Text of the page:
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Published on 1 September 2004

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Current approaches in atopic dermatitis therapy

teaser

Maria Luisa Pacor
MD
Professor
Dipartimento di Medicina Clinica e Sperimentale
Università degli Studi di Verona
Italy

Gabriele Di Lorenzo
MD
Dipartimento di Medicina Clinica e delle Patologie Emergenti
Università degli Studi di Palermo
Italy
E:marialuisa.pacor@univr.it

Atopic dermatitis (AD) is a chronic inflammatory skin disease associated with cutaneous hyperreactivity to environmental triggers that are innocuous to normal nonatopic individuals.(1) The diagnosis of AD is based on the following constellation of clinical findings: pruritus, facial and extensor eczema in infants and children, flexural eczema in adults, and chronicity of the dermatitis. AD usually presents during early infancy and childhood, but it can persist into or at the start of adulthood.(2) The lifetime prevalence of AD is 10–20% in children and 1–3% in adults.

Various studies indicate that AD has a complex aetiology, with activation of multiple immunological and inflammatory pathways.(3) At least two forms of AD have been delineated: an “extrinsic” form associated with immunoglobulin E (IgE)-mediated sensitisation and involving 70–80% of patients, and an “intrinsic” form without IgE-mediated sensitisation and involving 20–30% of patients.(4) Both forms of AD present with associated eosinophilia. In extrinsic AD, memory T-cells expressing the skin-homing receptor, cutaneous lymphocyte-associated antigen (CLA), produce increased levels of Th2 cytokines. These include interleukin (IL)-4 and IL-13, which are known to induce isotype switching to IgE synthesis, and IL-5, which plays an important role in eosinophil development and survival. These CLA+ T-cells also produce abnormally low levels of IFN-gamma, a Th1 cytokine known to inhibit Th2 cell function. Intrinsic AD is associated with less IL-4 and IL-13 production than extrinsic AD.(5)

Management of AD
Successful management of AD requires a multipronged approach. Schematically, the therapeutic approach requires:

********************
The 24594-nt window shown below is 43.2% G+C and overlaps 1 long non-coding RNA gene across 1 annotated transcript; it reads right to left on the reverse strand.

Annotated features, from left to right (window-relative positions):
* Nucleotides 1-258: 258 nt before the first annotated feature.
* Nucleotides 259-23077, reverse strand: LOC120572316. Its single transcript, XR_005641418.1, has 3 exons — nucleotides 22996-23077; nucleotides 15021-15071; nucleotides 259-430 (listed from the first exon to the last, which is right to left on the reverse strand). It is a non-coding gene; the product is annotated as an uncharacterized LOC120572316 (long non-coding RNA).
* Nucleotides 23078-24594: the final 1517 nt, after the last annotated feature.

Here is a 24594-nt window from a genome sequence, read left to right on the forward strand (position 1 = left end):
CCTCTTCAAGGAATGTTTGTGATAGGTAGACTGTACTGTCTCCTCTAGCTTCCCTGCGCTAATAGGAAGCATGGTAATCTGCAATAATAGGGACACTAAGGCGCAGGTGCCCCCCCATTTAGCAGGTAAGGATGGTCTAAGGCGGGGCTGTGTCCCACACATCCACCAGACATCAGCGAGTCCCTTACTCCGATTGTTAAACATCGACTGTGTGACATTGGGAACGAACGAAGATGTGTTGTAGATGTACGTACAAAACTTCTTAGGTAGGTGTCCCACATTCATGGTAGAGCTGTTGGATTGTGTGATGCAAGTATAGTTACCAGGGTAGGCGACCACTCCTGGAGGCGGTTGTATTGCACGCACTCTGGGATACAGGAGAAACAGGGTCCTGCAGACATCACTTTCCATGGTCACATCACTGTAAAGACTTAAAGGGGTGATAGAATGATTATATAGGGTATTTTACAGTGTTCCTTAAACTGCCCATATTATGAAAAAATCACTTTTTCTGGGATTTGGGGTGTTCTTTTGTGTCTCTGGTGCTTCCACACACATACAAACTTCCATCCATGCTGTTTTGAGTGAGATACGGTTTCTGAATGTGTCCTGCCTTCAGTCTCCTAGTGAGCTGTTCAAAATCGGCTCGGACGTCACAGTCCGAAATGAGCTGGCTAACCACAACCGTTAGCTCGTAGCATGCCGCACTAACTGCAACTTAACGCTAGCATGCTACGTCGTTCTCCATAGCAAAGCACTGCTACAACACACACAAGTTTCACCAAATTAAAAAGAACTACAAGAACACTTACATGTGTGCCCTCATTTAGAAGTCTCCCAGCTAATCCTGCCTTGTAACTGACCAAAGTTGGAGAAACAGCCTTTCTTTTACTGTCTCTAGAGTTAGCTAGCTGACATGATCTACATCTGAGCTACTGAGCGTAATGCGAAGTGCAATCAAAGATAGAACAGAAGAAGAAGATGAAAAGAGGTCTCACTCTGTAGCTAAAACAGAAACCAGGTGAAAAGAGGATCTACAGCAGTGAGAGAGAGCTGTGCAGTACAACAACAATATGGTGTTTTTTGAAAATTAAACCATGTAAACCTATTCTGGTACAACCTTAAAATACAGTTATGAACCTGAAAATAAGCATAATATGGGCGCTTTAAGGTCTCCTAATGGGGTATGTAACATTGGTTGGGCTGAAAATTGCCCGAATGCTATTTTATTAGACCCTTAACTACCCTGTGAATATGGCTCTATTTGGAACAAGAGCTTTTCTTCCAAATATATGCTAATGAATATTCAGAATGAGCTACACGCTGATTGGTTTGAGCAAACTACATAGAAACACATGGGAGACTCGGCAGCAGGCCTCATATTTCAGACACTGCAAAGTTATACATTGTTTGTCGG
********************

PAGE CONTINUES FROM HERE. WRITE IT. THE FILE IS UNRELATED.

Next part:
• Identification and avoidance of the immunological trigger factors (ie, allergens, infections, irritants, psychogenic factor).
  • Reduction of the inflammatory cell infiltration in the dermis.
  • Blockade of the effect of the cytokines and mediators released by the inflammatory cells.(6)

Topical corticosteroids are the mainstay of anti-inflammatory treatment, showing efficacy in the control of both acute and chronic skin inflammation. Corticosteroids mediate their anti-inflammatory effects through a cytoplasmic glucocorticoid receptor (GCR) in target cells. In this process, ligand-bound GCR binds to various transcription factors, including activator protein-1 and nuclear factor kB (NFkB), via protein–protein interactions to inhibit the transcriptional activity of various proinflammatory genes encoding proinflammatory proteins such as cytokines, chemokines and adhesion molecules.(7)

Due to concerns about potential side-effects associated with chronic use, topical corticosteroids have not been used for maintenance therapy, especially on nonlesional skin, in AD. However, normal-appearing skin in AD is associated with subclinical inflammation, suggesting that maintenance anti-inflammatory therapy may be required to prevent relapse.

Topical tacrolimus vs ciclosporin
Topical tacrolimus, a macrolide lactone isolated from Streptomyces tsukubaensis, is a potent immunosuppressive agent with a spectrum of activity similar to that of ciclosporin. It has recently been approved by the US Food and Drug Administration for the treatment of AD. Tacrolimus inhibits the activation of a number of key effector cells involved in AD, including T-cells and mast cells.(8)